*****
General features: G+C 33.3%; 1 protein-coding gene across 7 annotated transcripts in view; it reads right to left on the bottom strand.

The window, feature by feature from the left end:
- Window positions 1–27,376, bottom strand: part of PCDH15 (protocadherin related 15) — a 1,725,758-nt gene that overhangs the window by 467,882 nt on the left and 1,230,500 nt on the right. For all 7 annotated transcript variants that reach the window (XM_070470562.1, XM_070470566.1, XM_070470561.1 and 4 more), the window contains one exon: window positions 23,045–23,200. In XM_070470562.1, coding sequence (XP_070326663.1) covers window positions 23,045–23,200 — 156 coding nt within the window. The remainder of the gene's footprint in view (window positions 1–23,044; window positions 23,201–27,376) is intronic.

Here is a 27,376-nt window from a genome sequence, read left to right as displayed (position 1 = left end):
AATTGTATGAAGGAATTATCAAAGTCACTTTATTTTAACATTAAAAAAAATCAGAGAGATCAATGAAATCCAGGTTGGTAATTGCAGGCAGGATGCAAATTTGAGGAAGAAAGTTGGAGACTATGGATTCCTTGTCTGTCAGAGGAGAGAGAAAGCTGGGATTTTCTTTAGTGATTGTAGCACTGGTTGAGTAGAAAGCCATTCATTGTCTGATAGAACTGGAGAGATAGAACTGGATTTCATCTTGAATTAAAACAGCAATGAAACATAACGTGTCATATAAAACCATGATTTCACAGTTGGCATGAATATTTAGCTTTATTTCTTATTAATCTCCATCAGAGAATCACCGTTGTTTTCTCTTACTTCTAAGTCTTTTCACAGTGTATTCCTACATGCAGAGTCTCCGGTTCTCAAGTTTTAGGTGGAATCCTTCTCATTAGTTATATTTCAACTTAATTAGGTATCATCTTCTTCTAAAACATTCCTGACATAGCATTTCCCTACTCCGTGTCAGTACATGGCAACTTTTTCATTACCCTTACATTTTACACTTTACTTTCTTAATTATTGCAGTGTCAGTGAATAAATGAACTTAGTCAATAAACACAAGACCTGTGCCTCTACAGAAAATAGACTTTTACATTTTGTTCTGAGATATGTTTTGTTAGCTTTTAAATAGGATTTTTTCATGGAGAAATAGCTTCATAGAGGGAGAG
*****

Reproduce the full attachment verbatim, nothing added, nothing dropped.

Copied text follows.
General features: G+C 33.3%; 1 protein-coding gene across 7 annotated transcripts in view; it reads right to left on the bottom strand.

The window, feature by feature from the left end:
- Window positions 1–27,376, bottom strand: part of PCDH15 (protocadherin related 15) — a 1,725,758-nt gene that overhangs the window by 467,882 nt on the left and 1,230,500 nt on the right. For all 7 annotated transcript variants that reach the window (XM_070470562.1, XM_070470566.1, XM_070470561.1 and 4 more), the window contains one exon: window positions 23,045–23,200. In XM_070470562.1, coding sequence (XP_070326663.1) covers window positions 23,045–23,200 — 156 coding nt within the window. The remainder of the gene's footprint in view (window positions 1–23,044; window positions 23,201–27,376) is intronic.

Here is a 27,376-nt window from a genome sequence, read left to right as displayed (position 1 = left end):
AATTGTATGAAGGAATTATCAAAGTCACTTTATTTTAACATTAAAAAAAATCAGAGAGATCAATGAAATCCAGGTTGGTAATTGCAGGCAGGATGCAAATTTGAGGAAGAAAGTTGGAGACTATGGATTCCTTGTCTGTCAGAGGAGAGAGAAAGCTGGGATTTTCTTTAGTGATTGTAGCACTGGTTGAGTAGAAAGCCATTCATTGTCTGATAGAACTGGAGAGATAGAACTGGATTTCATCTTGAATTAAAACAGCAATGAAACATAACGTGTCATATAAAACCATGATTTCACAGTTGGCATGAATATTTAGCTTTATTTCTTATTAATCTCCATCAGAGAATCACCGTTGTTTTCTCTTACTTCTAAGTCTTTTCACAGTGTATTCCTACATGCAGAGTCTCCGGTTCTCAAGTTTTAGGTGGAATCCTTCTCATTAGTTATATTTCAACTTAATTAGGTATCATCTTCTTCTAAAACATTCCTGACATAGCATTTCCCTACTCCGTGTCAGTACATGGCAACTTTTTCATTACCCTTACATTTTACACTTTACTTTCTTAATTATTGCAGTGTCAGTGAATAAATGAACTTAGTCAATAAACACAAGACCTGTGCCTCTACAGAAAATAGACTTTTACATTTTGTTCTGAGATATGTTTTGTTAGCTTTTAAATAGGATTTTTTCATGGAGAAATAGCTTCATAGAGGGAGAG